How ‘Turnaround Tyrel’ learned his tall tight-head trade at scrum-time Posted over 1 year ago

Photo: Sky Sport

Wind the clock back, all the way to the Leichhardt Oval on 14th May 2022, and a Super Rugby Pacific contest between the Waratahs from New South Wales, and the Hurricanes from Wellington in the North Island of New Zealand.

One of the intriguing sub-plots was a thinly-disguised national audition for two of the most promising young props in the southern hemisphere – Tyrel Lomax for the All Blacks and Angus Bell for the Wallabies. Both are physical specimens, standing 6’4 inches in height and tipping the scales at over 125 kilos.

The evening ended in a conclusive victory for Bell, and humiliation for his opponent. Tyrel Lomax only lasted until the 34th minute of the first half before he was replaced by Owen Franks, such was the Waratahs’ dominance of the scrum.

By the end of that torrid half-hour, it looked very much as if Lomax’s chances of becoming an All Black starter at tight-head prop had been blown out of the water. Nepo Laulala, Angus Ta’avao and Ofa Tu’ungafasi were indeed, the New Zealand weapons of choice in that position for the July series against Ireland.

Lomax did not return to favour until the second game on the mini-tour of South Africa, and it coincided with Jase Ryan’s elevation to the position of New Zealand forwards coach, with special focus on the scrum and the maul.

What made Tyrel Lomax into a tight-head prop worthy of international status? How did he turn around his fortunes from the Leichhardt Oval to Ellis Park?

The tight-head’s bread-and-butter is the set-piece, and he has to be able to anchor the scrum and set a platform from which the rest of the team can play. For a tall man like Lomax, the process involves considerable adjustments in technique, just as it did for some of his illustrious predecessors like Carl Hayman, who was an inch taller than the Wellington man.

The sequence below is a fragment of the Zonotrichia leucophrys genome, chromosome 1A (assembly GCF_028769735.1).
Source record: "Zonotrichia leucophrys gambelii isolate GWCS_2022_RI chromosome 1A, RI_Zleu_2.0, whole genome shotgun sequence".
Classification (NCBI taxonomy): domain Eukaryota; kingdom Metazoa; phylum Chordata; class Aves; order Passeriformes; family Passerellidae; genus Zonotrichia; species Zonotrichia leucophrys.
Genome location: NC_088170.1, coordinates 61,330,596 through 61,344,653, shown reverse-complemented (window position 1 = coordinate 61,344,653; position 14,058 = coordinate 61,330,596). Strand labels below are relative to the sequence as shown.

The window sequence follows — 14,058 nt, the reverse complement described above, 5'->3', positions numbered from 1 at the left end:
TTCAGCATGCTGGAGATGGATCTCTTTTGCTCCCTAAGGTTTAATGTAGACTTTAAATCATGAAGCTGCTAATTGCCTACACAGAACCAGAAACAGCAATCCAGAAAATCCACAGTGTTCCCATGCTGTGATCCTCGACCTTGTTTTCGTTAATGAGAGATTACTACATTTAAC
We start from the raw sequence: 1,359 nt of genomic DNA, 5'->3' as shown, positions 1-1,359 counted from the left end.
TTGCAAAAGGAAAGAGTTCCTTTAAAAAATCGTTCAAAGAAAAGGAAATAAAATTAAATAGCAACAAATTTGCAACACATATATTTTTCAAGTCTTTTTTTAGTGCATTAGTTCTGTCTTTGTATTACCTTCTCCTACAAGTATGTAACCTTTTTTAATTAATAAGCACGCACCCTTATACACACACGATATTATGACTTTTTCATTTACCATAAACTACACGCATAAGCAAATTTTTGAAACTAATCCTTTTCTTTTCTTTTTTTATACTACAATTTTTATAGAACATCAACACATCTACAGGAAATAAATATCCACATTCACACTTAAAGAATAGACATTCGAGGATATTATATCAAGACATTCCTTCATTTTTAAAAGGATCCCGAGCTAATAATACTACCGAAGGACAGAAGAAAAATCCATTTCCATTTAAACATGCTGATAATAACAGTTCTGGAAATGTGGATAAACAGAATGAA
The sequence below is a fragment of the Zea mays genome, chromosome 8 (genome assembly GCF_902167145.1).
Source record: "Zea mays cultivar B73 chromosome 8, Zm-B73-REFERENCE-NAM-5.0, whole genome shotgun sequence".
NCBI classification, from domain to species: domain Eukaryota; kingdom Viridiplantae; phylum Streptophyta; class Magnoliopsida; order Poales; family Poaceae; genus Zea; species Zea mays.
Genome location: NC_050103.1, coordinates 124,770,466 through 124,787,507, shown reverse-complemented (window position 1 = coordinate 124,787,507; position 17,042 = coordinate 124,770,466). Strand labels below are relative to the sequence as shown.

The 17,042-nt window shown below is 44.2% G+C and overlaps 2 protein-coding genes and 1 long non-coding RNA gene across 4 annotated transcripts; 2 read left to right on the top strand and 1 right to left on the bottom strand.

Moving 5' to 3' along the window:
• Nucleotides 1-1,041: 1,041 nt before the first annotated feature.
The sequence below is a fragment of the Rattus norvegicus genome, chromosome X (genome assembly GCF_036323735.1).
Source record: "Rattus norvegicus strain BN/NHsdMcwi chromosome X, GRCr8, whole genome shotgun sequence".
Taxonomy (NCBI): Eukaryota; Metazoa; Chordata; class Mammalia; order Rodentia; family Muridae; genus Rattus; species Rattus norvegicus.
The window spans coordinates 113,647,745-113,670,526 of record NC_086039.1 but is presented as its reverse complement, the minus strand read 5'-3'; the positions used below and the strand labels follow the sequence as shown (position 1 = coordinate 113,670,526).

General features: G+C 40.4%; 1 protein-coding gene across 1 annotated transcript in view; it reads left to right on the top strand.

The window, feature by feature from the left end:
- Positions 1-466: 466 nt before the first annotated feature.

The number three has to make full use of the range of angles available to him, and he has to be able to control the height of the scrum with his right shoulder. Against Bell at the Leichhardt Oval, Lomax achieved neither of those aims:

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At this Waratahs’ scrum near the Hurricanes goal-line, Angus Bell is in total control.

This is a picture of dominance for the loose-head. Lomax’s loses the braced position of his right leg and his body folds out into one long line from head to toe. Meanwhile his right shoulder elevates by a couple of feet, to the point where he loses his bind completely. Bell is free to walk around him to the left, and the outcome is a simple number 8 try at the base.

The same problem recurred on the Hurricanes’ feed:

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Again, the right leg drops back, the body too easily becomes one long line and the shoulder pops up.

The technical answer to Lomax’s prayers came inadvertently from his replacement, All Black cap centurion Owen Franks: